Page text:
Logging Celery Tasks in the Same Console as Django

What You Will Learn

In this tutorial, you will master the art of setting up distinct logging configurations for Django and Celery tasks within a Django project. By doing so, you will be able to display logs from both components separately in the same console, making it easier to track and troubleshoot issues effectively.

Introduction to the Problem and Solution

When working on a Django project that utilizes Celery for background task processing, managing logging messages from both Django and Celery in the same console can become confusing. To address this challenge, it is essential to establish separate logging setups for each component. This segregation allows you to differentiate between log messages originating from Django and those produced by Celery tasks.

To achieve this separation of logs effectively: – Create custom handlers for Django and Celery. – Direct their log outputs to distinct streams or files. – Configure specific logger instances with dedicated handlers attached for each component.

By implementing these steps, you ensure that logs from Django and Celery remain independent of each other, providing clarity and ease of debugging during development or production stages.


# In settings.py of your Django project

    'version': 1,
    'disable_existing_loggers': False,
    'handlers': {
        'console_django': {
            'level': 'DEBUG',
            'class': 'logging.StreamHandler',
    # Define formatters, loggers, etc.

# Configure Celery logging separately
import logging.config

celery_logger = logging.getLogger('celery')

# Copyright PHD

Note: For more detailed code examples and explanations, visit PythonHelpDesk.com.


By customizing the LOGGING dictionary in your settings.py, you create a unique handler named ‘console_django’ using a StreamHandler. This handler ensures that log records from Django are displayed on the console output distinctly.

For handling Celery logs separately, access the root logger created by Celery (‘celery’) using Python’s built-in logging module. Add an additional StreamHandler instance directly to this logger object. As a result, all log messages generated by Celery tasks will be visible on the console but clearly differentiated from those produced by Django.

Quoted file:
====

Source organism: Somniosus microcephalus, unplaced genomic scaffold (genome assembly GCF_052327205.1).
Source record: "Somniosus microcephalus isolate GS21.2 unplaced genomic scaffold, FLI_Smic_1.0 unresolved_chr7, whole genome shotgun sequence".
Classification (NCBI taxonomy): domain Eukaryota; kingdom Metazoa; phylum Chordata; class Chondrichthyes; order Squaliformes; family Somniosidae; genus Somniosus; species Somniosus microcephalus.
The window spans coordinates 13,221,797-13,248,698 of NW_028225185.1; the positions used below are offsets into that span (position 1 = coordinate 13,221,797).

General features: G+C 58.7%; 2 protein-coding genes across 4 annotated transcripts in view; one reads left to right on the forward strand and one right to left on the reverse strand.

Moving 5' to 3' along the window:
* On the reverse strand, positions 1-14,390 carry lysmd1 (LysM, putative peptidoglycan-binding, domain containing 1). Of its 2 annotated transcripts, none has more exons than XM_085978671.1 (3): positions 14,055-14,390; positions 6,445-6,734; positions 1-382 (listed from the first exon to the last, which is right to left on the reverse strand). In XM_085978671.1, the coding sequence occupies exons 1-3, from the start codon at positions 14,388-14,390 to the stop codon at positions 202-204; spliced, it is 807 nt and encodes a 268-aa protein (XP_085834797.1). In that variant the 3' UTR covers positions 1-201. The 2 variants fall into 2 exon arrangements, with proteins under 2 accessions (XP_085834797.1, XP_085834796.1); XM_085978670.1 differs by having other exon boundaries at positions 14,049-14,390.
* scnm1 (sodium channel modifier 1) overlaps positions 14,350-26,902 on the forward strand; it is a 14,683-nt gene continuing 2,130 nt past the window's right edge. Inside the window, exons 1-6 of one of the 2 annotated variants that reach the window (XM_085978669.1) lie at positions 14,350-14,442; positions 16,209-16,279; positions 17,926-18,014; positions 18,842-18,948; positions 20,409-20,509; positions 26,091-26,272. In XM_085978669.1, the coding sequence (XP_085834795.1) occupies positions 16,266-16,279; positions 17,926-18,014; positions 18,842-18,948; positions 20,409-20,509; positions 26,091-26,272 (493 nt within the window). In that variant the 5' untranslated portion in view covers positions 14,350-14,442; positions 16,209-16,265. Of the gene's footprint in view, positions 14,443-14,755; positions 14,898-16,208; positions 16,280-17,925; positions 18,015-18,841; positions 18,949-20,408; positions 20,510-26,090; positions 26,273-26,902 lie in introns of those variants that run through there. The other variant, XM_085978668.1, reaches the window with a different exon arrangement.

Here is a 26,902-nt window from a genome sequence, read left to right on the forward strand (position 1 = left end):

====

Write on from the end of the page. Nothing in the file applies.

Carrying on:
This approach enhances visibility into logged events during development or debugging sessions by enabling developers to distinguish between logs coming from different parts of their application stack efficiently.

    1. How do I enable DEBUG level logs for my entire application? Set your root logger level as DEBUG:

    2. LOGGING = {
          'root': {
              'level': 'DEBUG',
    3. # Copyright PHD
    4. Can I send my logs to multiple destinations concurrently? Yes! Define multiple handlers under ‘handlers’ key in your LOGGING configuration with distinct targets like file output or email notifications.

    5. Is it possible to format my log messages differently based on severity? Absolutely! Utilize formatter classes within your LOGGING setup such as ‘formatter’.

    6. How do I silence certain overly verbose modules or libraries? Adjust levels at per-logger granularity inside LOGGING dict instead of globally setting ‘level.

    7. What if I want asynchronous/non-blocking behavior for my logging operations? Explore alternative handler options like QueueHandler/QueueListener combination provided by Python’s standard library.

    8. Can I rotate log files automatically based on size or time intervals? Implement specialized rotating file handlers available through popular third-party packages such as RotatingFileHandler from logging.handlers.


Implementing separate logging configurations for your main application (Django) and asynchronous task processor (Celery) enhances visibility into system behaviors during development or production phases. By organizing log outputs through tailored handlers and formatters according to component-specific needs, you improve maintainability and troubleshooting capabilities across complex Python projects involving diverse modules or frameworks interactions.

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